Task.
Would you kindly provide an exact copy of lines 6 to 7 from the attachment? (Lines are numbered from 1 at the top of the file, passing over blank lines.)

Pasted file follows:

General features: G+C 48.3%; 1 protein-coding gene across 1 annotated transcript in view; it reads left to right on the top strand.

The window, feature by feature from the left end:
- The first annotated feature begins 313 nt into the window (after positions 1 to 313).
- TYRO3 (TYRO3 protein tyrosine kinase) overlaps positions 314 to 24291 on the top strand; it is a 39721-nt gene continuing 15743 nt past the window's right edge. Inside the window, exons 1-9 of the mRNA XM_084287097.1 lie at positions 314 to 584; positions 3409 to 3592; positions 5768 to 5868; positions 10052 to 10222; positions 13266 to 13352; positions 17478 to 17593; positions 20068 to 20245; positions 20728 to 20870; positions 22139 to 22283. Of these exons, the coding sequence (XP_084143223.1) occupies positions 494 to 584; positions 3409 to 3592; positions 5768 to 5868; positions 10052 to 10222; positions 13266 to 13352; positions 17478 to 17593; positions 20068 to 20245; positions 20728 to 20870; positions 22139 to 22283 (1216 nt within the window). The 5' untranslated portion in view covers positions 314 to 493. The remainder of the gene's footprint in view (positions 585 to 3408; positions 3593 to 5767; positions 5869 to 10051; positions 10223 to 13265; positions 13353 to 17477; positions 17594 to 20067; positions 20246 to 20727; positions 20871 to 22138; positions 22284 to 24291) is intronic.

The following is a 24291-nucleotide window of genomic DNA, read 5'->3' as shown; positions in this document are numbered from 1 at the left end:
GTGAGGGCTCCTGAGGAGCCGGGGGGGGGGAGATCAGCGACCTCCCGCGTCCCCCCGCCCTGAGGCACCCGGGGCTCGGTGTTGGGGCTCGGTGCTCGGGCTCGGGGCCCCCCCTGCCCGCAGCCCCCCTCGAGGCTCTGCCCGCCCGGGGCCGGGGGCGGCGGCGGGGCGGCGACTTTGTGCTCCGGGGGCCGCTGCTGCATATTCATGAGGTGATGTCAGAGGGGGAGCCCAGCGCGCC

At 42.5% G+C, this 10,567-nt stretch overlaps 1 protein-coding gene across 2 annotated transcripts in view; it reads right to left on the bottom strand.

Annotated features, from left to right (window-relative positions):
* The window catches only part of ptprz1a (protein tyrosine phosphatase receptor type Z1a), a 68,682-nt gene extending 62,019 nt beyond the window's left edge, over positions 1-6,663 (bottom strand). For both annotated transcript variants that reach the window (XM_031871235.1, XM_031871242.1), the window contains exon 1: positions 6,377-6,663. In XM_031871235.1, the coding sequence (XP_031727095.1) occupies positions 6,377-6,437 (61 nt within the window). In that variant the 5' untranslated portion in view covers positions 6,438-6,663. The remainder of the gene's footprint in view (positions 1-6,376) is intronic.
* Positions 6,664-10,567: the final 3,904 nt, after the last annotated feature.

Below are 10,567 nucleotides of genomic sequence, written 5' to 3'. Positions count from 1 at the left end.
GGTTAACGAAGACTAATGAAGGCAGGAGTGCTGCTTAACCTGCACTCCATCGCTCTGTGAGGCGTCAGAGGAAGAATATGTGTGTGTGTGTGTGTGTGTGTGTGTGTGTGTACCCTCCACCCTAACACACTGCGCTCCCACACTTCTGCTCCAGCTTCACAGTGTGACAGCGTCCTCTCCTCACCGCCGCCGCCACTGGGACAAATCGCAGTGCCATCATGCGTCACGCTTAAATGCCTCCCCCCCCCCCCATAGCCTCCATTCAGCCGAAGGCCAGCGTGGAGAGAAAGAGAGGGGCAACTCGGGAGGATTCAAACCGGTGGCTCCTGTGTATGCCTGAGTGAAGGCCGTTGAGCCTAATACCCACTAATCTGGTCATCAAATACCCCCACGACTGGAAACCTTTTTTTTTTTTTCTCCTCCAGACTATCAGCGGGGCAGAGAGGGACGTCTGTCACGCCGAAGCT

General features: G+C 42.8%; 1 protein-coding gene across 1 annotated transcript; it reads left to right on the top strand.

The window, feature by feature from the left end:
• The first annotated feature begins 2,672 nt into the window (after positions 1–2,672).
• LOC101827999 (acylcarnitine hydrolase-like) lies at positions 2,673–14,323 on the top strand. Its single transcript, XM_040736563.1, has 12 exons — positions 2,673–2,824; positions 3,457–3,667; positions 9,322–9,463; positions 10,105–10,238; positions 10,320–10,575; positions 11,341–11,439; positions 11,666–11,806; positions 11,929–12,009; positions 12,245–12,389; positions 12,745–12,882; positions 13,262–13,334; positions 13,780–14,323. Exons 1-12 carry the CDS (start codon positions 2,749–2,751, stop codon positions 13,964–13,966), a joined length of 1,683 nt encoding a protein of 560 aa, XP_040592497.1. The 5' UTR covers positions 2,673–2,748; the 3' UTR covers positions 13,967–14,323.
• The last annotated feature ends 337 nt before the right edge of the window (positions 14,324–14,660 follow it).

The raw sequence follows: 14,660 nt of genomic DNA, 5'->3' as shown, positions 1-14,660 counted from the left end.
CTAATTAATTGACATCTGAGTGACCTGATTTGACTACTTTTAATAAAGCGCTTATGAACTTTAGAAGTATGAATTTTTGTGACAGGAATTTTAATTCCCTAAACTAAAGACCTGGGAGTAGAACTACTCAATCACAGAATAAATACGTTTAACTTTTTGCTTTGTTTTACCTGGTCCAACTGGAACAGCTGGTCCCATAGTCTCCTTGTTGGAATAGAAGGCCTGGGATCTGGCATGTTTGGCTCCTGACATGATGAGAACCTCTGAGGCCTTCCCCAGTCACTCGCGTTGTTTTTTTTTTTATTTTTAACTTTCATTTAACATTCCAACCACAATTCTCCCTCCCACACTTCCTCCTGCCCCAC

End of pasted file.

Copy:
GTGAGGGCTCCTGAGGAGCCGGGGGGGGGGAGATCAGCGACCTCCCGCGTCCCCCCGCCCTGAGGCACCCGGGGCTCGGTGTTGGGGCTCGGTGCTCGGGCTCGGGGCCCCCCCTGCCCGCAGCCCCCCTCGAGGCTCTGCCCGCCCGGGGCCGGGGGCGGCGGCGGGGCGGCGACTTTGTGCTCCGGGGGCCGCTGCTGCATATTCATGAGGTGATGTCAGAGGGGGAGCCCAGCGCGCC

At 42.5% G+C, this 10,567-nt stretch overlaps 1 protein-coding gene across 2 annotated transcripts in view; it reads right to left on the bottom strand.